Game piece - ROM2018_16218_31


Game piece

Medium:Glazed composition (faience)
Geography: Egypt
Date: 2040-343 BC
Period: Middle Kingdom (?) to Late Period
1.4 × 2 cm
Object number: 910.165.853.E
On view
Gallery Location:Galleries of Africa: Egypt

This blue faience piece was probably used to play a game called senet (“passing”), perhaps the most well-known board game played in ancient Egypt. Senet seems to have been enjoyed across society, regardless of social rank or station. While the earliest concrete evidence (i.e. an intact board) dates to the 5th Dynasty (2494-2345 B.C.), evidence pointing to earlier use of the game exists, and evidence for gaming in general stretches back to the earliest days of the Egyptian state and beyond. Senet is a game for two, consisting of 30 squares, as well as two sets of gaming pieces and often casting sticks. While the game may have carried religious significance in earlier periods as well, by the New Kingdom (1550-1069 B.C.) senet seems to have developed symbolic associations with navigating the journey to the afterlife.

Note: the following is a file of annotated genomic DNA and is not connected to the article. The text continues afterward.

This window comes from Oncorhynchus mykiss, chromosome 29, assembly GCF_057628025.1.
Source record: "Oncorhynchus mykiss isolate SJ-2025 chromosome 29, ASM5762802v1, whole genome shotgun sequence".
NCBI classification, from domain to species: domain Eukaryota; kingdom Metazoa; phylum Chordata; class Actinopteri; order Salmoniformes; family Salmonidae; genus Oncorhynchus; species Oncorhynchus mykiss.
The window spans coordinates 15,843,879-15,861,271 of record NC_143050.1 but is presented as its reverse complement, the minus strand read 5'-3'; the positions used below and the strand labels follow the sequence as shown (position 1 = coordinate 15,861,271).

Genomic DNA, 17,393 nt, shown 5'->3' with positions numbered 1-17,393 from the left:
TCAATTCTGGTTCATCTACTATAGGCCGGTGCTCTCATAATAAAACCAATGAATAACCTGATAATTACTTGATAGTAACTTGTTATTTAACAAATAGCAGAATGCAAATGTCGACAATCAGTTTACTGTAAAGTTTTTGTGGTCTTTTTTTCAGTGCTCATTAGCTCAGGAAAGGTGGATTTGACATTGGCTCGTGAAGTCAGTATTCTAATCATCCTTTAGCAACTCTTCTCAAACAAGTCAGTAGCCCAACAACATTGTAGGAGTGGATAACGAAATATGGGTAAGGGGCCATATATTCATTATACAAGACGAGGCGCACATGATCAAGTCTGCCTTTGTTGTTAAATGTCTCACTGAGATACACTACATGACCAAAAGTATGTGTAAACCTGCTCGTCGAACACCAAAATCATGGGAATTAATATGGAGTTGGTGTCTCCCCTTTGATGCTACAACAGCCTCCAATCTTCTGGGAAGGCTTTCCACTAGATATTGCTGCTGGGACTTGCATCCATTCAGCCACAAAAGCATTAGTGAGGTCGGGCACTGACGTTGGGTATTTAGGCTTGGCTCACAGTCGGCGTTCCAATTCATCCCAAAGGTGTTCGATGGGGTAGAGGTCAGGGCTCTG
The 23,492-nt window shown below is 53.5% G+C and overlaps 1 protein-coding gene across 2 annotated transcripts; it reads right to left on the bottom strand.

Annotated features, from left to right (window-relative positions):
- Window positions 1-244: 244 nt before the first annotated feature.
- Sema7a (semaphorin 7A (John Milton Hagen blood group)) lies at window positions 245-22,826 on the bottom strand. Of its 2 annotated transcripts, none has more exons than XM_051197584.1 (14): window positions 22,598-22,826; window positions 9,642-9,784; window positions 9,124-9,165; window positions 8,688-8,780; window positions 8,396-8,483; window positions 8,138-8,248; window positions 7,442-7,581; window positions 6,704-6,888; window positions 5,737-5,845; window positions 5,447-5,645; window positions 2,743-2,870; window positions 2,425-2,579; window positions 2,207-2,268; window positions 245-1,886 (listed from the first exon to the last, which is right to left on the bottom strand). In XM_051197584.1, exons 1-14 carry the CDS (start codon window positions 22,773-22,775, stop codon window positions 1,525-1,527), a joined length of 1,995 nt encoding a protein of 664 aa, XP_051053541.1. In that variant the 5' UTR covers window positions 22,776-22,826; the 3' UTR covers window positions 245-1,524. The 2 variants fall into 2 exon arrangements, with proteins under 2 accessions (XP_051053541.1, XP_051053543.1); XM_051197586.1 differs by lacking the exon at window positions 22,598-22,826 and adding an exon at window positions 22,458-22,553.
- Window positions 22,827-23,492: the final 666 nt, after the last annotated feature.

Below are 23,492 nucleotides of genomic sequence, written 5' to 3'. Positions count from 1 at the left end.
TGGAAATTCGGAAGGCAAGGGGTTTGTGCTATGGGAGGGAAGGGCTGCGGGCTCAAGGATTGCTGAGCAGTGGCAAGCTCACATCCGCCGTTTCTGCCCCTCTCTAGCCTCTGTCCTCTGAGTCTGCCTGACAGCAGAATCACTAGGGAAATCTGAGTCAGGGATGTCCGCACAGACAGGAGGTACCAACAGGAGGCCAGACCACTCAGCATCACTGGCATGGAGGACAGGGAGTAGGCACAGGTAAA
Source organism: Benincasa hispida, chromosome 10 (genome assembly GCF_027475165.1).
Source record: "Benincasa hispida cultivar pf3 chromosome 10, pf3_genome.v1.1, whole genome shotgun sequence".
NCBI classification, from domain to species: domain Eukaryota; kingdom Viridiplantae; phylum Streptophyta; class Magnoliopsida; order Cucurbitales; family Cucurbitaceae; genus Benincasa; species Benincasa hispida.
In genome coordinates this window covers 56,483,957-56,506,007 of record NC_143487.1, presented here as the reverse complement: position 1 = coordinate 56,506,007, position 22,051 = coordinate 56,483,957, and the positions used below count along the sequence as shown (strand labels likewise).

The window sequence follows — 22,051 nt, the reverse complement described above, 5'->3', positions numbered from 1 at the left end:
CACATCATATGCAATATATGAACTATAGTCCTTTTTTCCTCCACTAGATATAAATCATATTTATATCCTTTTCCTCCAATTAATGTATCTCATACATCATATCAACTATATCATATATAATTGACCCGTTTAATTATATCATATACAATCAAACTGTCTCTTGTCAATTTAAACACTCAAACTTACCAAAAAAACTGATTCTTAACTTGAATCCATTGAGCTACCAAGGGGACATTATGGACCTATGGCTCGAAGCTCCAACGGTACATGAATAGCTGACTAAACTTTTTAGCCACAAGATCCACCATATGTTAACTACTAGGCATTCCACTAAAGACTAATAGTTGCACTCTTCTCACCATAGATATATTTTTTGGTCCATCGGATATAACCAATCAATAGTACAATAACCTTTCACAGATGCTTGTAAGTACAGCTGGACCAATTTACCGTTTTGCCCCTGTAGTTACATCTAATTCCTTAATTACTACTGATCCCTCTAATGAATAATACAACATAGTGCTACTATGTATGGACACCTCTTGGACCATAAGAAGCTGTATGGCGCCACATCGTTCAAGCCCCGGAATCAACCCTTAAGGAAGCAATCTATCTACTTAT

This piece is made of faience, though examples of gaming pieces found in Egypt can be made from a variety of different materials. This piece was purchased by C.T. Currelly in the early 20th Century with a game board and five other game pieces. While several of these match and do appear to be from the same set (910.165. 853 B-D, G), this example and one other (910.165. 853 F) are distinct from that group as well as from each other. This may indicate that while the pieces and game board were purchased as a set, they may not have originally belonged together. Because of this, it is difficult to date each element with certainty. This example most likely dates from the New Kingdom to Late Period (c. 1550-343 B.C.).

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